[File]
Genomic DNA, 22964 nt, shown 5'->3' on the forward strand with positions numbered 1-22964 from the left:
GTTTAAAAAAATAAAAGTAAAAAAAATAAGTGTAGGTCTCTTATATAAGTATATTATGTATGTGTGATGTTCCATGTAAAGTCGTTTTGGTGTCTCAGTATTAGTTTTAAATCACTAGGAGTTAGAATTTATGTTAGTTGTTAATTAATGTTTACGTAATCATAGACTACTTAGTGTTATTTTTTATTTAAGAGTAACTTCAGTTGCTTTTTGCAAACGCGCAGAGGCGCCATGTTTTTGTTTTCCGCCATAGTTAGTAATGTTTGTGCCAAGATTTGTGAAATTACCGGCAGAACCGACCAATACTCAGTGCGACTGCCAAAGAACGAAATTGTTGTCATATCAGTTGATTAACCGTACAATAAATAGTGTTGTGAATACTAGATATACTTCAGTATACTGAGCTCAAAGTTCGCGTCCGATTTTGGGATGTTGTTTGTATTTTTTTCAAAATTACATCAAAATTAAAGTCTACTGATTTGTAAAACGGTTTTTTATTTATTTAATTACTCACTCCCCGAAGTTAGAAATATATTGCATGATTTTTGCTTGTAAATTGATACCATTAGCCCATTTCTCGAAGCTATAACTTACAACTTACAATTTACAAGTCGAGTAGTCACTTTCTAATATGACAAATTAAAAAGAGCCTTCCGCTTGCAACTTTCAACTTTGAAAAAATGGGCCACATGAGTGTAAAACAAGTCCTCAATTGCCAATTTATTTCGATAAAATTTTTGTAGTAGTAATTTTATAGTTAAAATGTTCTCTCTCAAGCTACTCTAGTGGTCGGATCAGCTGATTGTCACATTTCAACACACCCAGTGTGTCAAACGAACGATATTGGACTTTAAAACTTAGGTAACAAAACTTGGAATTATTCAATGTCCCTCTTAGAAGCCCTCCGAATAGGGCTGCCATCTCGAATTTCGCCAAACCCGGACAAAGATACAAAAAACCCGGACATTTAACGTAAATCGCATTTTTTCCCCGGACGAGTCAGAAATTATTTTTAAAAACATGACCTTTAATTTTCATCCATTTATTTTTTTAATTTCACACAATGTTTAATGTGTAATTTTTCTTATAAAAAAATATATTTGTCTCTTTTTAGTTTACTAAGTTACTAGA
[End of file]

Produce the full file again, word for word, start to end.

Genomic DNA, 22964 nt, shown 5'->3' on the forward strand with positions numbered 1-22964 from the left:
GTTTAAAAAAATAAAAGTAAAAAAAATAAGTGTAGGTCTCTTATATAAGTATATTATGTATGTGTGATGTTCCATGTAAAGTCGTTTTGGTGTCTCAGTATTAGTTTTAAATCACTAGGAGTTAGAATTTATGTTAGTTGTTAATTAATGTTTACGTAATCATAGACTACTTAGTGTTATTTTTTATTTAAGAGTAACTTCAGTTGCTTTTTGCAAACGCGCAGAGGCGCCATGTTTTTGTTTTCCGCCATAGTTAGTAATGTTTGTGCCAAGATTTGTGAAATTACCGGCAGAACCGACCAATACTCAGTGCGACTGCCAAAGAACGAAATTGTTGTCATATCAGTTGATTAACCGTACAATAAATAGTGTTGTGAATACTAGATATACTTCAGTATACTGAGCTCAAAGTTCGCGTCCGATTTTGGGATGTTGTTTGTATTTTTTTCAAAATTACATCAAAATTAAAGTCTACTGATTTGTAAAACGGTTTTTTATTTATTTAATTACTCACTCCCCGAAGTTAGAAATATATTGCATGATTTTTGCTTGTAAATTGATACCATTAGCCCATTTCTCGAAGCTATAACTTACAACTTACAATTTACAAGTCGAGTAGTCACTTTCTAATATGACAAATTAAAAAGAGCCTTCCGCTTGCAACTTTCAACTTTGAAAAAATGGGCCACATGAGTGTAAAACAAGTCCTCAATTGCCAATTTATTTCGATAAAATTTTTGTAGTAGTAATTTTATAGTTAAAATGTTCTCTCTCAAGCTACTCTAGTGGTCGGATCAGCTGATTGTCACATTTCAACACACCCAGTGTGTCAAACGAACGATATTGGACTTTAAAACTTAGGTAACAAAACTTGGAATTATTCAATGTCCCTCTTAGAAGCCCTCCGAATAGGGCTGCCATCTCGAATTTCGCCAAACCCGGACAAAGATACAAAAAACCCGGACATTTAACGTAAATCGCATTTTTTCCCCGGACGAGTCAGAAATTATTTTTAAAAACATGACCTTTAATTTTCATCCATTTATTTTTTTAATTTCACACAATGTTTAATGTGTAATTTTTCTTATAAAAAAATATATTTGTCTCTTTTTAGTTTACTAAGTTACTAGA